Green’s Dictionary of Slang

wet adj.1

1. [late 17C; late 19C+] of a woman, sexually excited, ‘secreting lech-water’.

2. with ref. to alcohol.

(a) [early 18C+] drunk; sometimes all wet.

(b) [mid-19C–1920s] drunken; often as wet night.

(c) [mid-19C+] (US) permitting the sale of alcohol; thus a wet state.

(d) [1900s] (US Und.) of alcohol, diluted.

(e) containing alcohol.

3. in fig. senses.

(a) [1920s+] (usu. upper-middle-/upper-class) weak, spineless; thus wetness n., weakness, ineffectuality, spinelessness.

(b) [1920s+] incorrect, mistaken, no good; usu. as all wet

4. (US Black / Und.) covered in blood (usu. from a gunshot or knife wound); thus get one’s hands wet, to commit a murder.

Pertaining to alcohol

In compounds

wet bargain (n.)

[early 19C] a deal concluded over drinks.

wetbrain (n.) [note SE water on the brain, encephalitis]

[late 19C+] a state of stupidity induced by alcoholism; thus an alcoholic; in general use, a fool.

wet food (n.)

[1900s] (US) alcohol.

wet goods (n.) [opposite of SE dry goods, groceries etc.]

[late 18C; mid-19C–1940s] alcohol; also attrib.

wet hand (n.)

[late 19C] a drunkard, a heavy drinker.

wet one (n.) [sense 1]

1. [early 19C] a drinker.

2. [1980s] (US drugs, also wet daddy) a cigarette saturated with phencyclidine; thus wetted-up adj., intoxicated with phencyclidine.

wet parson (n.)

[late 18C–early 19C] a parson with a taste for liquor.

wet Quaker (n.) (also wet Christian)

1. [late 17C–mid-19C] one who pretends to be religious and abjure alcohol, but in fact drinks regularly in secret.

2. one who drinks weak or diluted spirits.

3. in fig. use, any hypocritical person.

wet-see-through (n.)

[early 19C] gin.

wet soul (n.)

[early 19C] a regular, and reasonably heavy drinker.

wetworks (n.)

[1900s] (US) a bar.

In phrases

get wet (v.)

1. [1960s] (US) to have a drink.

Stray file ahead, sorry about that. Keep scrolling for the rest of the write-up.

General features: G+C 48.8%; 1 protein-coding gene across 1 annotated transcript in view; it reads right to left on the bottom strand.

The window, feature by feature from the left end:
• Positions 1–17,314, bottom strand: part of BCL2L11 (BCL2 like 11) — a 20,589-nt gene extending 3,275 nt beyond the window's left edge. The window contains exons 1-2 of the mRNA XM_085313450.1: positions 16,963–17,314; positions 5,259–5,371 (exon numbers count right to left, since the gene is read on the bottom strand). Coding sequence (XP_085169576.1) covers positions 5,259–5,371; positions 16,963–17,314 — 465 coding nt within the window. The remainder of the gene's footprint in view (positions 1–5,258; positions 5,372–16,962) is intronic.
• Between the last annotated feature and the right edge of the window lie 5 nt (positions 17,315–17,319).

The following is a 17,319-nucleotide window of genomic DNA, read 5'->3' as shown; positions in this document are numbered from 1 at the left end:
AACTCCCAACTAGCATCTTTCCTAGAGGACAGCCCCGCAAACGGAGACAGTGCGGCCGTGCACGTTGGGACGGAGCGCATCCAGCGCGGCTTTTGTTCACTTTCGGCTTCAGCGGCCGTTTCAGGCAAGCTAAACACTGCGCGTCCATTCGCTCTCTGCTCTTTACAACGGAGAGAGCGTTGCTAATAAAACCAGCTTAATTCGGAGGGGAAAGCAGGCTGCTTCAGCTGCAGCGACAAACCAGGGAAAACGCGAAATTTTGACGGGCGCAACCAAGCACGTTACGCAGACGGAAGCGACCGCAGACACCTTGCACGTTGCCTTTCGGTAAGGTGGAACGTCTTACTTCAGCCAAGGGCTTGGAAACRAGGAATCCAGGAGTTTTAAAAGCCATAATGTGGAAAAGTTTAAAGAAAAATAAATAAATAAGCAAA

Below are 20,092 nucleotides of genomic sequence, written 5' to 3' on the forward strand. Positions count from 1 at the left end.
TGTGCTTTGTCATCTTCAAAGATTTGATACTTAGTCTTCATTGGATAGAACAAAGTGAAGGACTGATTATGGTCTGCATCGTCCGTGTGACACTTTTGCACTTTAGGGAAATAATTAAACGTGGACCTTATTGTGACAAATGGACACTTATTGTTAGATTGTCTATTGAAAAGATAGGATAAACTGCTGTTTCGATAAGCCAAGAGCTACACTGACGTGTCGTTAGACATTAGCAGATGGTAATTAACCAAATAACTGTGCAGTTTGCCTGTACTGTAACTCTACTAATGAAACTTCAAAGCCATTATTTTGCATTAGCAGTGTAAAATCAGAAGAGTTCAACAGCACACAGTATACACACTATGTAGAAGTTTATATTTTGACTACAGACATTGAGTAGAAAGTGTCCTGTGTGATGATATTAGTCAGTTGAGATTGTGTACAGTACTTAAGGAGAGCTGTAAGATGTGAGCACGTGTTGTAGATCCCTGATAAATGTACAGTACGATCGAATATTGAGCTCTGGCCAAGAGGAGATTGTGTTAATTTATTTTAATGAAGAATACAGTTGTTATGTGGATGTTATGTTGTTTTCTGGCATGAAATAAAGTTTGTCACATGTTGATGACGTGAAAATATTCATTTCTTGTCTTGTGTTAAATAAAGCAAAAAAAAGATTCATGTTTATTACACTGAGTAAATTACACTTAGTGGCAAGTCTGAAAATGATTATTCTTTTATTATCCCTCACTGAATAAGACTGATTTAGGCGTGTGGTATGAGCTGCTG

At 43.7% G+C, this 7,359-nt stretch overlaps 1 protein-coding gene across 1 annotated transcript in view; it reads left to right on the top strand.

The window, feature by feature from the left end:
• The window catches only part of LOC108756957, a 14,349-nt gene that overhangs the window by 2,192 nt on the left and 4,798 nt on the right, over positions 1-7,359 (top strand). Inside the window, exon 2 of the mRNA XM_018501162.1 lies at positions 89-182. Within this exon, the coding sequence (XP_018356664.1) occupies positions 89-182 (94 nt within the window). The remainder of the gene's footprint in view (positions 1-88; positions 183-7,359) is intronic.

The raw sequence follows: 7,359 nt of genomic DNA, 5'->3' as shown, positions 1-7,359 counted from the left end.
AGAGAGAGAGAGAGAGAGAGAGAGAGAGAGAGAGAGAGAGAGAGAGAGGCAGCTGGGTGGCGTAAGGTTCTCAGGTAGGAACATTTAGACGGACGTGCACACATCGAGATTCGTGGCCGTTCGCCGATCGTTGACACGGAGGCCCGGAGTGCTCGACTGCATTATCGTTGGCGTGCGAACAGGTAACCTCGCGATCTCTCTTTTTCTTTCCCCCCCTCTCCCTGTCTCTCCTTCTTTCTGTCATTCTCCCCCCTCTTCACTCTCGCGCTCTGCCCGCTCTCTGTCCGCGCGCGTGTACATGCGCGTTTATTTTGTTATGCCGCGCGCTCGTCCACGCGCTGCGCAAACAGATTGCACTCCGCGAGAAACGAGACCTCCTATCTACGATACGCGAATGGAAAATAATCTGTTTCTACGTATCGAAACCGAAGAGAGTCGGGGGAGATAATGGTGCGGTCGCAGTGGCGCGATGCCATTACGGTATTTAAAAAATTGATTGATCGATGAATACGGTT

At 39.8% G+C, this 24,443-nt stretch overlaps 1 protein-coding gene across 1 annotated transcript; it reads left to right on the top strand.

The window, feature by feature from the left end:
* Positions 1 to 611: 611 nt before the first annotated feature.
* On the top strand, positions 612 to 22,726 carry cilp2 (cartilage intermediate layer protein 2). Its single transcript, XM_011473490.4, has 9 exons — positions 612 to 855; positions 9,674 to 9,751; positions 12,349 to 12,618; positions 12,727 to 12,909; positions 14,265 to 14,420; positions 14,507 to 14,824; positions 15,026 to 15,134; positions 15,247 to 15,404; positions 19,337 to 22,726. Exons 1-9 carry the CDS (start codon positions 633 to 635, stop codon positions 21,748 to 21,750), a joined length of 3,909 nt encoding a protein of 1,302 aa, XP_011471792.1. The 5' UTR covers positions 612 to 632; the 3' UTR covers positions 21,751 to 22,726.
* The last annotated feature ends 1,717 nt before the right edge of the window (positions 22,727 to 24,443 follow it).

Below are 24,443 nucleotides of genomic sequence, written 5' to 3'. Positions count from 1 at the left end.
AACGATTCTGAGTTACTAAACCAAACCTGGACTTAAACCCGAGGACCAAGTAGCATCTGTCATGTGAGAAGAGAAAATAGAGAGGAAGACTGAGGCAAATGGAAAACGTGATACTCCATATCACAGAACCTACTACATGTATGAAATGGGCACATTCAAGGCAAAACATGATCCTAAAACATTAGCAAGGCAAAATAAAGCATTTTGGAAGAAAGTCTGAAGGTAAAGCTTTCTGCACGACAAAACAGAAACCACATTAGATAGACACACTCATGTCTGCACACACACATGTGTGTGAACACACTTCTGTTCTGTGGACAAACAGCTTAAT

2. see also general phrases below.

3. see also SE phrases below.

Pertaining to sex

In compounds

wet check (n.)

[1990s+] (Aus.) a contraceptive sheath, a condom.

wet deck (n.) [the accumulation of sexual fluids]

1. [late 19C+] (Can./US) a woman or prostitute who performs serial sex acts.

2. [1970s] ejaculation without penetration, e.g. after mutual male masturbation.

wet hen (n.) [? hen n. (1)]

[late 19C] (US) a prostitute.

wet suit (n.)

[1990s+] (Aus.) a contraceptive sheath, a condom.

In phrases

get it wet (v.) (also get one’s dick wet)

1. [1950s+] (also get wet) of a man, to have sexual intercourse.

2. [1960s] to be fellated.

leave it wet for (v.)

[1990s+] (US black) to have sexual intercourse; the idea being with someone else’s partner.

General uses

In compounds

wet goose (n.) [goose n.4 (1)]

[late 19C] a foolish, naïve person.

wet smack (n.) [fig. use of SE smack]

1. [1920s+] (US) a weakling, an ineffectual person; a disappointment.

2. a drinker.

wet work (n.) (also wet arts, wet job, wet one) [trans. KGB sl. Mokryye Dela, the department of wet affairs]

[1960s+] murder; assassination, esp. as carried out by secret services; also attrib.

In phrases

all wet (adj.) [1910s+]

1. (orig. US) silly, foolish.

2. (orig. US black) useless, worthless, wrong.

get one’s nose wet (v.)

to have a drink.

get wet (v.) [the blood that, figuratively at least, gets on one’s hands; thus KGB, CIA, MI6 jargon get wet, to kill] [1970s+]

1. to murder, to kill.

2. to be wounded, to be stabbed.

3. see also alcohol phrs. above.

4. see also SE phrs. below.

SE in slang uses

In compounds

wetback

see separate entries.

wet bottom (n.)

see separate entry.

wet dream (n.)

see separate entry.

wet foot (n.)

[1970s] a naïve, inexperienced, innocent person; also as adj.

wethead (n.) [SE wet + -head sfx (1)]

[1970s+] (US black) a simpleton, an innocent, a novice.

wet leg (n.) [? they are fig. urinating down their own leg]

[1920s–30s] a self-pitying person.

wet-nosed (adj.) (also wet-nose)

[1960s] (US) innocent, naïve.

wet rag (n.) [1940s+]

an emotional, sentimental person.

wet sack (n.)

[1910s] a stupid person.

wet smack (int.)

[1920s] [US] a failure, a second-rate individual.

wet ’un (n.)

see separate entries.

wet ’uns (n.)

[late 19C] tears.

wet week (n.) (also wet day) [? being wet it ‘shrinks’]

[20C+] (Irish) a short time.

In phrases

wet arse and no fish (also wet feet and no fish, wet pants...)

[20C+] (Aus./NZ) orig. angling use, a waste of time; the expenditure of fruitless effort.

get someone wet (v.) [the image of dunking them in water]

[1920+] (N.Z.) to gain an advantage over someone.

get wet (v.) [? one gets wet with sweat]

1. [late 19C–1950s] (Aus.) to lose one’s temper, to become angry.

2. [1900s–40s] (Aus./N.Z.) to gain the upper hand over, to have at one’s mercy.

3. see also alcohol phrs. above.

4. see also general phrs. above.